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Tical 0: The Prequel


Download links and information about Tical 0: The Prequel by Method Man. This album was released in 2004 and it belongs to Hip Hop/R&B, Rap genres. It contains 17 tracks with total duration of 55:11 minutes.

Artist: Method Man
Release date: 2004
Genre: Hip Hop/R&B, Rap
Tracks: 17
Duration: 55:11
Buy on iTunes $9.99
Buy on iTunes $9.99


No. Title Length
1. Intro 1:00
2. The Prequel 2:07
3. Say What 4:11
4. What's Happenin' 3:52
5. The Motto 3:24
6. We Some Dogs 4:30
7. The Turn 3:01
8. Tease 4:50
9. Rodeo 2:57
10. Baby Come On 4:01
11. Who Ya Rollin' Wit 4:26
12. Never Hold Back 3:05
13. The Show 2:30
14. Act Right 3:17
15. Afterparty 3:12
16. Crooked Letter I 3:48
17. Ridin' for Outro 1:00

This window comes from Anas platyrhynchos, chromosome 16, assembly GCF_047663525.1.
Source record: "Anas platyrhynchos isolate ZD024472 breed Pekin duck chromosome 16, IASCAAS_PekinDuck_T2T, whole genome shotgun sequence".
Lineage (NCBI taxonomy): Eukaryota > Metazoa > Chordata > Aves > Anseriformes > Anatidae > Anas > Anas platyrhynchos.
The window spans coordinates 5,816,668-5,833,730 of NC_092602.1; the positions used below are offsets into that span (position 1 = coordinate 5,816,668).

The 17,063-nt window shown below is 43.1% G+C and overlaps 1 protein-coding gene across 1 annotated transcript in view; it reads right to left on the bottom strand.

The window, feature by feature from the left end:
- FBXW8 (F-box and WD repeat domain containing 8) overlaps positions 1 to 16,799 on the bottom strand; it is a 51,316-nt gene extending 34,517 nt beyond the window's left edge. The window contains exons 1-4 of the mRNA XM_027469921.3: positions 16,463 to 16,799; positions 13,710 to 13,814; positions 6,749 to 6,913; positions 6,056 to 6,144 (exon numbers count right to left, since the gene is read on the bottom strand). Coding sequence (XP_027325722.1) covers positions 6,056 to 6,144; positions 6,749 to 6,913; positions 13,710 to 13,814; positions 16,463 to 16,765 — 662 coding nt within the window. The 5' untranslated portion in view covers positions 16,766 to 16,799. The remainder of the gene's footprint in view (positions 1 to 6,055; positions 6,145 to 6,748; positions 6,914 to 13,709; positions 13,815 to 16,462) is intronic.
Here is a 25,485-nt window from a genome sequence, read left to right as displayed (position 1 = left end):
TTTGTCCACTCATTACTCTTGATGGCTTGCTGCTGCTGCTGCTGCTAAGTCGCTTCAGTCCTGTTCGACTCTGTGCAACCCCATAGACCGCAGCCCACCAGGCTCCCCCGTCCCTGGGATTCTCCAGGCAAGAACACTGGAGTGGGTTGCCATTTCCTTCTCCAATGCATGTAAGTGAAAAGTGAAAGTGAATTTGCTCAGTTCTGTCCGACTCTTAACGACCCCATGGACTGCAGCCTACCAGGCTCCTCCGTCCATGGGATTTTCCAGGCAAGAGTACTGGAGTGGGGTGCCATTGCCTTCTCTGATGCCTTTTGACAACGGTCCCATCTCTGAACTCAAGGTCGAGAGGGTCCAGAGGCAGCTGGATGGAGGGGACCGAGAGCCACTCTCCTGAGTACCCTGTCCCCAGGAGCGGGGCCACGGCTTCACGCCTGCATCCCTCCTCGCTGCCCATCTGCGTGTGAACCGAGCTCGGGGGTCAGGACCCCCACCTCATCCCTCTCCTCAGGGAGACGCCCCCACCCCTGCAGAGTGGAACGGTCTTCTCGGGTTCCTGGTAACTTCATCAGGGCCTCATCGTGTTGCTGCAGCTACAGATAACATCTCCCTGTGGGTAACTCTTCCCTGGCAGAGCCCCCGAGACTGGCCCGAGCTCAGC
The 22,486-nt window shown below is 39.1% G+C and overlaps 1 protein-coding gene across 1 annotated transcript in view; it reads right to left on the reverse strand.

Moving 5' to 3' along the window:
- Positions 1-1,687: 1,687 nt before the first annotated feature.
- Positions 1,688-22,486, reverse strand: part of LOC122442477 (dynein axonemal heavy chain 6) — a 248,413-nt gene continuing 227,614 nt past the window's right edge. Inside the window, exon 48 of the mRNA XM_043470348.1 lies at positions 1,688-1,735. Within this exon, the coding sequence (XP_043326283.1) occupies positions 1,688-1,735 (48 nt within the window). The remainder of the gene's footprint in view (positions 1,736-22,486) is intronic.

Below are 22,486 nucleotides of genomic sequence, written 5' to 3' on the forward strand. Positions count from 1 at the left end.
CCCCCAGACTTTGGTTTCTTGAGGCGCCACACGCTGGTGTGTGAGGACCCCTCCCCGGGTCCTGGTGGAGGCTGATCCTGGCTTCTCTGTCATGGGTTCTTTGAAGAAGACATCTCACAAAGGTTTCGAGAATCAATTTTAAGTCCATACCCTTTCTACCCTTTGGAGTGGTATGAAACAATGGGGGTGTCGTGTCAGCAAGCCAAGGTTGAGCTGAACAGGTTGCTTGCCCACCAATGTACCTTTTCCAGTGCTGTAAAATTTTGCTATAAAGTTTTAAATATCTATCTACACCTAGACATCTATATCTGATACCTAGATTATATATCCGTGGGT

Method Man's third solo work, following 1998's uneven Tical 2000 (and released a month after Ghostface's Pretty Toney Album), arrived with many conflicting rumors and circumstances attached to it. On the M2 program Spoke 'n' Heard, Meth informed journalist/host Touré that Tical 0 is his best record, and alluded to being boxed in when working with one producer and one sound. Around the same time, the official Wu-Tang website reported that the MC was not pleased with the version Def Jam opted to put out, due to its scant number of RZA productions — one single cut, when an entire record's worth was allegedly put together throughout the past couple years. Whatever the circumstances might be, there's no doubt that Tical 0 is less penetrating than Tical 2000, a record that had its ambitions to retain interest during the lulls. This one offers brief bursts of okay-to-decent tracks. The most energizing moments typically come when Meth's supported by the likes of Busta Rhymes ("What's Happenin'") and Ludacris ("Rodeo"), but the productive conveyor belt of guest spots — which chucks out well over a dozen of them, including Missy Elliott, Raekwon, Kardinal Offishall, Chinky (not Chingy), and soon-to-be fellow sitcom star Redman — also weighs down the whole process. Likewise, the list of producers comes pretty close to being lengthier than the list of guest MCs; this makes the record seem unfocused and disjointed, not diverse and well-rounded. Meth seems more clear-headed than ever, possibly a result from his cleaned-up, family-oriented lifestyle. (The lyrical matter, however, does nothing to reflect this change.) His throaty rasp isn't nearly as doped out as it was a decade prior, but his personality remains an attraction. As an MC, he's had nothing to prove for quite some time. Give or take a couple hot tracks, this release is not likely to play a significant role in his legacy.